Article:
Hearing Loss Linked to Depression


Even though audiologists and hearing specialists have long suspected a connection between hearing loss and depression based on years of anecdotal evidence, until recently, there was limited scientific data to support this link. The few studies that were performed showed mixed results, tenuous connections and primarily focused on seniors or specific demographics. However, a 2014 study documented the connection between depression and hearing impairment with quantifiable data – showing that women and individuals under 70 years of age in the U.S. are particularly susceptible to depression if they already have some degree of hearing loss.

The 2014 study, authored by Chuan-Ming Li, M.D., Ph.D., a researcher at the U.S. National Institute on Deafness and Other Communication Disorders, was published in JAMA Otolaryngology – Head & Neck Surgery. Among the findings of this study was a significant association between hearing loss and moderate to severe depression. Researchers found that 5% of individuals without hearing loss had symptoms of depression, compared to 11% of individuals with hearing loss who also exhibited signs of depression.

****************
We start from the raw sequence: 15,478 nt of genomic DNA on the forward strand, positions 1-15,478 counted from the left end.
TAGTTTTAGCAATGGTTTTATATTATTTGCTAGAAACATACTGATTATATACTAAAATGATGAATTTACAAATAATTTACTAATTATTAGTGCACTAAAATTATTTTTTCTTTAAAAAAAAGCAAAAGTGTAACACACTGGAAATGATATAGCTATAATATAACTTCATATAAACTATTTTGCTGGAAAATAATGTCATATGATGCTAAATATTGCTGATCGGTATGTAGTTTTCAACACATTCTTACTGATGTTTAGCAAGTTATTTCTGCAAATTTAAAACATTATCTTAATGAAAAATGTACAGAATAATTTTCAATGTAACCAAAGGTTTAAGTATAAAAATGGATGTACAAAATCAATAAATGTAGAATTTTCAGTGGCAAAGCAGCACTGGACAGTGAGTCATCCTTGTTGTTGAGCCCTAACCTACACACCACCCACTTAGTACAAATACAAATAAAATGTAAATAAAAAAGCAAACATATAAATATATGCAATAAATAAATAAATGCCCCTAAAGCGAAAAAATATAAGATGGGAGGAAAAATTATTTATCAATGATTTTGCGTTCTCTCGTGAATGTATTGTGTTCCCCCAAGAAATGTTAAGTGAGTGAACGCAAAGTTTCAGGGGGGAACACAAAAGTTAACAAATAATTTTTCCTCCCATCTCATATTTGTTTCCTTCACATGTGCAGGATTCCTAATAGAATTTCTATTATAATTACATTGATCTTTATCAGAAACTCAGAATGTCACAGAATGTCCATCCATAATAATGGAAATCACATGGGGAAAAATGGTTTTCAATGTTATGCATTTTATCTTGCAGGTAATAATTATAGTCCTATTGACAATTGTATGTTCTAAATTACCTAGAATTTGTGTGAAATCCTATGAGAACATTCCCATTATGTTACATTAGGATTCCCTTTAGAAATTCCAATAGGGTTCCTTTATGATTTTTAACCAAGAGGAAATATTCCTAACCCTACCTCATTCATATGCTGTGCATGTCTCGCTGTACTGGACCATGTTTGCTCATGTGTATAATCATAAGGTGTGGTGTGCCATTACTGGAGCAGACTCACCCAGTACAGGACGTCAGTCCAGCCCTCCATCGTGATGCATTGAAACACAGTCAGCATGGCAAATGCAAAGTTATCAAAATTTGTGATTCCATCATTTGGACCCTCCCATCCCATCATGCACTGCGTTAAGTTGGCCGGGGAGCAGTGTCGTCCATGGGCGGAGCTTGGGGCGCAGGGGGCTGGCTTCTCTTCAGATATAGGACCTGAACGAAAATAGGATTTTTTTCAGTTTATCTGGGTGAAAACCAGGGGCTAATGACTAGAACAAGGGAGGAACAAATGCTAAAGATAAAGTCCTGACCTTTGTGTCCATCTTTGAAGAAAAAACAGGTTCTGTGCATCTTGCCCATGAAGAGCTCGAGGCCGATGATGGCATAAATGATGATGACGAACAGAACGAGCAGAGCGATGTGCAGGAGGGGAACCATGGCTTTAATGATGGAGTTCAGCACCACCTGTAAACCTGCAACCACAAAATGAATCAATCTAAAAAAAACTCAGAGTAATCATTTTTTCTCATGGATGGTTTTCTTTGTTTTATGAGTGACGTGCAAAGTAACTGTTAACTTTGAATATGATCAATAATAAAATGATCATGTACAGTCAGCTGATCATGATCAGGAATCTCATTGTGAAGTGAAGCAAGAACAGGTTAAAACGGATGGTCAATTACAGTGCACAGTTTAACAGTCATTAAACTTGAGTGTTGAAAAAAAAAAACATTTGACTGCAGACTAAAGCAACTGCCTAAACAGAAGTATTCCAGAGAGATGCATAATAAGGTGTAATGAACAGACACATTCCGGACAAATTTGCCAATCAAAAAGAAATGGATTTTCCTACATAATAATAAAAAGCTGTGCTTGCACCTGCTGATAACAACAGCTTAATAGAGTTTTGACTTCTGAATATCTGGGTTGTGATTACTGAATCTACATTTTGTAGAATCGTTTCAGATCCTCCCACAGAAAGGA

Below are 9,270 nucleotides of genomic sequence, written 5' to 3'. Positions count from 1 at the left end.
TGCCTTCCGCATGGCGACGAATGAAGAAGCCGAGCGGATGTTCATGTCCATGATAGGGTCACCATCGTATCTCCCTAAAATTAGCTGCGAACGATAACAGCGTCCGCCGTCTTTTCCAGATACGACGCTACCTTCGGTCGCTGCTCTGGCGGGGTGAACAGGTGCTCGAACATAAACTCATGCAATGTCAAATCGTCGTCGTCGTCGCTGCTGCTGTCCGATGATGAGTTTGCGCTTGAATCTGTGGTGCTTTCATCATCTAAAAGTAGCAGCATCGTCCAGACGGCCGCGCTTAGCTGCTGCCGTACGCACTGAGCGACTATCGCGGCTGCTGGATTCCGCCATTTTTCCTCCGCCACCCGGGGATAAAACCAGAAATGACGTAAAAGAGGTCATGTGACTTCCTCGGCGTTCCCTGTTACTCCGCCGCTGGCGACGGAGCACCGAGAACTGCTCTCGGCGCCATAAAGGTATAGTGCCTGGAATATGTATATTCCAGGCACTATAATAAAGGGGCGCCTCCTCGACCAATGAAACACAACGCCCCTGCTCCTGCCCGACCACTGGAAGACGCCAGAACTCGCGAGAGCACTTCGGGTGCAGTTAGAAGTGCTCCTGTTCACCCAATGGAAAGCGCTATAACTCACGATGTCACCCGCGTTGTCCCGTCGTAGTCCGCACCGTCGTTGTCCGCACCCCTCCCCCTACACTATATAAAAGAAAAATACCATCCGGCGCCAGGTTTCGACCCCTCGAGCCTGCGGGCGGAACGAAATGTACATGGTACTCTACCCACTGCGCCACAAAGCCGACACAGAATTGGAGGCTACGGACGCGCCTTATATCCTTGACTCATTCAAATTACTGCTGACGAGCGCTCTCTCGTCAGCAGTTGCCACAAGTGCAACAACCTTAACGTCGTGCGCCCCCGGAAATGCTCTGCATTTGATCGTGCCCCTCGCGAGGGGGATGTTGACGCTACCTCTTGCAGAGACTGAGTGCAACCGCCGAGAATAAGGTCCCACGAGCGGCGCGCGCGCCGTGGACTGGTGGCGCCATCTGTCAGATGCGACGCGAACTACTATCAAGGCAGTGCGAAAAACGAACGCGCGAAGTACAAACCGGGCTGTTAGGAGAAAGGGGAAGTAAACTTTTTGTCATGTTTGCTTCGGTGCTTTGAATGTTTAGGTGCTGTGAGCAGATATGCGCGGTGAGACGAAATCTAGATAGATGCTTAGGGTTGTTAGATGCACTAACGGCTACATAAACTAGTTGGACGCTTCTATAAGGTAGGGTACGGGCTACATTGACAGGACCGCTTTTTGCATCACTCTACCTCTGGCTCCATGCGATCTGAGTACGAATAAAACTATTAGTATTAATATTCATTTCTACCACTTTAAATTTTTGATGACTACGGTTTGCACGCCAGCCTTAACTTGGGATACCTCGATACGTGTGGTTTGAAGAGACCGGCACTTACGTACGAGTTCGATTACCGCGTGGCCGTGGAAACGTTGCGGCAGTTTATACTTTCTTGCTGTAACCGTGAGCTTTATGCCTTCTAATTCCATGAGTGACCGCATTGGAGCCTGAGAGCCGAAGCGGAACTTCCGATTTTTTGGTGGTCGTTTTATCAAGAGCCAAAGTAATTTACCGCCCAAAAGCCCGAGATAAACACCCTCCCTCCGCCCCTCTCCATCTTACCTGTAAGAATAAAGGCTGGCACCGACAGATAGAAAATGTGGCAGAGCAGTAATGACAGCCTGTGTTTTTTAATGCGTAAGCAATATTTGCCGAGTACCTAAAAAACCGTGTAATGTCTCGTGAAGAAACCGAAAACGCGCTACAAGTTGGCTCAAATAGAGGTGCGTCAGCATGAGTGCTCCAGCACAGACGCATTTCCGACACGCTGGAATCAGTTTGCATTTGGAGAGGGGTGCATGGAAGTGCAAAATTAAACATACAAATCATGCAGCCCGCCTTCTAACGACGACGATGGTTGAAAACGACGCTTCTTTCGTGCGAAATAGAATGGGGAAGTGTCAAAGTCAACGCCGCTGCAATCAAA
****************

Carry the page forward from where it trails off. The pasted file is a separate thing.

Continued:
Who is Most at Risk of Developing Depression if They Have Hearing Loss?

More than 18,000 adults, 18 years and older, responded to the U.S. National Health and Nutrition Examination Survey, filling out a questionnaire that was designed to reveal depressive symptoms. Based on the data collected from this study, the connection between hearing loss and depression was most pronounced in participants between 18 and 69 years of age, and participants who were women. A connection between the two was not detected in participants who were older than 70, except in women. This may be due to the fact that women, after the age of 65, begin losing the ability to hear higher frequencies, which are crucial in being able to comprehend speech in loud environments, leading to feelings of depression.

Why are Individuals with Hearing Loss More Likely to Experience Depression?

Hearing impairment often presents those who suffer from it with a host of interpersonal challenges, particularly those who don’t use hearing aids. People with hearing loss often express difficulty in communicating with family members, colleagues and friends, which sometimes leads to the individual with hearing loss retreating from social life and isolating him- or herself. If you or someone you love is experiencing symptoms of hearing loss and depression, schedule an appointment with your primary care physician and audiologist.

For more information on hearing loss and depression, visit WebMD. See the details of the aforementioned 2014 study here.

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